Fewer flights, seats offered this winter at Charlottetown Airport
'Hopefully we'll see more frequency added the following year'
Two fewer flights will be offered this winter at the Charlottetown Airport and fewer seats overall, the airport says.
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WestJet is reducing its direct flights from Charlottetown to Toronto from four to three days a week starting Oct. 23, and is moving that flight time from early morning to "suppertime" Mondays, Wednesdays and Fridays.
"It is significant ... obviously with the WestJet product going down, it is a bit of a disappointment," for the airport, said CEO of the Charlottetown Airport Authority, Doug Newson.
"We feel that three times weekly will be the right amount of capacity for us to provide convenient service to the community while maintaining the route's profitability," said WestJet's Lauren Stewart in an email to CBC News. She added that the new flight times will provide good connections to other markets.
WestJet previously also announced it would no longer offer direct flights from Charlottetown to Orlando, Fla. after lack of demand.
Air Canada, less frequent but same number of seats
As well, Air Canada will have a new regional carrier providing non-stop service to Toronto, Sky Regional, with a larger jet than the previous carrier that will fly less often. Those changes start to take effect on Oct. 29, Newson said.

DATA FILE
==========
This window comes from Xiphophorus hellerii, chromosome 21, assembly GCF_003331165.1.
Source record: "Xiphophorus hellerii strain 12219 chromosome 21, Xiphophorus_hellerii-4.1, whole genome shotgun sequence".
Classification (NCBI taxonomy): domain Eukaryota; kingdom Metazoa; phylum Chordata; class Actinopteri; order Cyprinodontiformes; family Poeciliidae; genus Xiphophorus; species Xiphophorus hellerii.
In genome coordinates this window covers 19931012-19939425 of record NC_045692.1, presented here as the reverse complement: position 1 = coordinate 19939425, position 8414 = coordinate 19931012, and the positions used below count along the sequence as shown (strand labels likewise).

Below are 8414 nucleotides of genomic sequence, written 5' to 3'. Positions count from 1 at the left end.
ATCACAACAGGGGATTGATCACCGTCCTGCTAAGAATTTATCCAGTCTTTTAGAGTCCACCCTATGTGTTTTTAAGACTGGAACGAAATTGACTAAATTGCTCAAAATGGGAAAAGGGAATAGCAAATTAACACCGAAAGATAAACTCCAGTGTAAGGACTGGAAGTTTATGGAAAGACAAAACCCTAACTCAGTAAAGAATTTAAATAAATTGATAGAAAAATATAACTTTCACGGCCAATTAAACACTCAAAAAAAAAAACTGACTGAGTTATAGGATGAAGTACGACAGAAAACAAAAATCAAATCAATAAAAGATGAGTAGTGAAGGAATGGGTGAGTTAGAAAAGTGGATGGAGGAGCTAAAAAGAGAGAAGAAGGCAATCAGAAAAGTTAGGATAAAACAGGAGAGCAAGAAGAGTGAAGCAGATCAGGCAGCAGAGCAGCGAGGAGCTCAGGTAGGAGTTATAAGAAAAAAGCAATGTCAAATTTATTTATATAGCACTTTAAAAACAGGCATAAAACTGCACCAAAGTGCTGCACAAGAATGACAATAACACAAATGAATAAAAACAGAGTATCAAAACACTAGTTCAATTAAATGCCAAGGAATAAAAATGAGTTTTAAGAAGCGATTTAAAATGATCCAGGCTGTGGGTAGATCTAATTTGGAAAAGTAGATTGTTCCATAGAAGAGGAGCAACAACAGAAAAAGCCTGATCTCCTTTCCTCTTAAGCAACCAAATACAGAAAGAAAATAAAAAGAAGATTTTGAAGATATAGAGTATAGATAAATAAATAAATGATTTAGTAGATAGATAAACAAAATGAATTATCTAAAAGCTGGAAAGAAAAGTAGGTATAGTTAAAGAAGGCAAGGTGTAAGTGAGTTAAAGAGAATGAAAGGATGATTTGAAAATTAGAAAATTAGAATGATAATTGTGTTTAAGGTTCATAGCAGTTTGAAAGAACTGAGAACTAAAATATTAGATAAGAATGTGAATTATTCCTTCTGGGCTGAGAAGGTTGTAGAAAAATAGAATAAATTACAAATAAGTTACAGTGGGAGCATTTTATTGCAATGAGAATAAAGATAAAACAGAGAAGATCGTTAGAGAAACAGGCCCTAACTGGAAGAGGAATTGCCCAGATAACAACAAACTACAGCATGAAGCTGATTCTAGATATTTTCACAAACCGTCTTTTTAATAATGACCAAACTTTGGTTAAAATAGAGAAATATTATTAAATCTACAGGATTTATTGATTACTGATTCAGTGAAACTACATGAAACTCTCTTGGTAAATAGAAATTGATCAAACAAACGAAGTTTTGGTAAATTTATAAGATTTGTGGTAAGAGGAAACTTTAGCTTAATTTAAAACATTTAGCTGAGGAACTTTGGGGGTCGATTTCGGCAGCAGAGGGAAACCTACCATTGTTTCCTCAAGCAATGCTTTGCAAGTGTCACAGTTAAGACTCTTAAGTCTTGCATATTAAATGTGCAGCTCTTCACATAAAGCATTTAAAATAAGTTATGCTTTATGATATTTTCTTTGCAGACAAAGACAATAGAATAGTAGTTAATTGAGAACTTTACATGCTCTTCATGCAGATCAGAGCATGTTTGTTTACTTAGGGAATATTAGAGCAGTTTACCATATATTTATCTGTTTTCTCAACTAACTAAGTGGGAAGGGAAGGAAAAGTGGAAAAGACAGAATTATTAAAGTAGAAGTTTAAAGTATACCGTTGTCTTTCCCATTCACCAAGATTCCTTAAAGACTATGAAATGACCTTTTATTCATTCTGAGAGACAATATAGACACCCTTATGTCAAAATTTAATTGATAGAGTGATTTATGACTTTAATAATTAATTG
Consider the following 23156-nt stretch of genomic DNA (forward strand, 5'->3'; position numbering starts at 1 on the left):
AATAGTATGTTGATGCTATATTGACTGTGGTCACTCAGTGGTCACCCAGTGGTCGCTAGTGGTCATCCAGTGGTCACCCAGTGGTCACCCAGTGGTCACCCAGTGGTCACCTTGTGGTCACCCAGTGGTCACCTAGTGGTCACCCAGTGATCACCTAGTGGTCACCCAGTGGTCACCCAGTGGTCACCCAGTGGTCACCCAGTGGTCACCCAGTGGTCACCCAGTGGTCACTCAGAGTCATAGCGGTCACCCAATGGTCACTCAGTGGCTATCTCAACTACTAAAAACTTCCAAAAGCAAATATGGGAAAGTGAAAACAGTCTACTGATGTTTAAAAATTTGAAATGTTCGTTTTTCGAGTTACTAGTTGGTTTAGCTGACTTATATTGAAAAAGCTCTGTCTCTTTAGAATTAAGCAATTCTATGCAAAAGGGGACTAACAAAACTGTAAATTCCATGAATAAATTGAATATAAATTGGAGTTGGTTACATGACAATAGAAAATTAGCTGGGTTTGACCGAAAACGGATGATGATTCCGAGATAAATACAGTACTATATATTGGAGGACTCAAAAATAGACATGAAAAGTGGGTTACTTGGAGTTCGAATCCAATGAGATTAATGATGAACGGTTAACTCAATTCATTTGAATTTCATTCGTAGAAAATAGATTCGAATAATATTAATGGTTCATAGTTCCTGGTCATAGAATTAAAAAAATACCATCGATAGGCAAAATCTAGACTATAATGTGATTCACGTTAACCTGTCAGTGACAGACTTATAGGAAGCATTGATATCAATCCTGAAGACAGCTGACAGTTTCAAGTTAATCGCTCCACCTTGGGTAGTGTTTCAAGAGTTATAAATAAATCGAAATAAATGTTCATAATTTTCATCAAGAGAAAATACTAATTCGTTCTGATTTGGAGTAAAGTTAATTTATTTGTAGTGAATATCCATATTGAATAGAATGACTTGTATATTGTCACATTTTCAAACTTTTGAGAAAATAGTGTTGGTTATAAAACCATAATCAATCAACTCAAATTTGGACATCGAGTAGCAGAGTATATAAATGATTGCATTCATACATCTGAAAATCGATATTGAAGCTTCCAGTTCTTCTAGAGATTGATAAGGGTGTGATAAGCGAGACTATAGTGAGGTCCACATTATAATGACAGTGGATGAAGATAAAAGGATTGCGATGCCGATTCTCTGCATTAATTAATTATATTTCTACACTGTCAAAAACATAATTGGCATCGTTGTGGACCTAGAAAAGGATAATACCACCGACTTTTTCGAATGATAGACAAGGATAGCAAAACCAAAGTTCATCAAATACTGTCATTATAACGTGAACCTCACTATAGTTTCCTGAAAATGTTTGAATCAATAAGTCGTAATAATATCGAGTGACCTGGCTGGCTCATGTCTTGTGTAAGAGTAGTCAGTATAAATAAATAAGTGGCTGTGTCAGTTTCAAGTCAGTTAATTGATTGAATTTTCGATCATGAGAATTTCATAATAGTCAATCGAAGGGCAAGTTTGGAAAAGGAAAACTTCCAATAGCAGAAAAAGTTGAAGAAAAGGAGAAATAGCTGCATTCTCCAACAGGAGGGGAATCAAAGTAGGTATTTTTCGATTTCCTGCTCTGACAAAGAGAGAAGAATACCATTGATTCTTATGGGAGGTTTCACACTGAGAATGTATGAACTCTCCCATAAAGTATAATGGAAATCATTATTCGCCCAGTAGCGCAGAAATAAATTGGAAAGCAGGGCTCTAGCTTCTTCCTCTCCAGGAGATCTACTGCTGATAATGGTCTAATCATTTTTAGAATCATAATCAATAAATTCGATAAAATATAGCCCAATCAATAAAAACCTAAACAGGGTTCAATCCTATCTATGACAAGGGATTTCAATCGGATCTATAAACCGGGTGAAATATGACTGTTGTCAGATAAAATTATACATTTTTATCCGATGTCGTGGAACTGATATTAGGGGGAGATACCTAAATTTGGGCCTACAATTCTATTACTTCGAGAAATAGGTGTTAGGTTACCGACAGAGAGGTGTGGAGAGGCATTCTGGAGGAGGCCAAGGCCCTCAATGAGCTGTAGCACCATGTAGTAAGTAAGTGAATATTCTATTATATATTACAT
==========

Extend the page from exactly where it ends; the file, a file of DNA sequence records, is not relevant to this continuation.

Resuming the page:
"They've reduced their frequency from three flights a day down to two, but it will be the same number of seats on a daily basis," said Newson,.
The two Air Canada flights will leave for Toronto at 6 a.m. and 12:25 p.m. Air Canada will also have two daily flights to Montreal.
The aircraft will have two-class seating with televisions at every seat, he notes.
"The capacity remains the same as we are using bigger aircraft twice a day," confirmed Isabelle Arthur with Air Canada media relations, via email Monday.
The airline sees a dip in demand during winter and so usually adjusts its schedule, Arthur noted.
Air Canada has assured the airport they will adjust their schedule if advance bookings are strong for the flights they are offering this winter, Newson said.
"Hopefully we'll see more frequency added the following year."
Tourist traffic is reduced dramatically in the winter, said Newson, leaving the airport relying mostly on local travellers.
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With files from Laura Chapin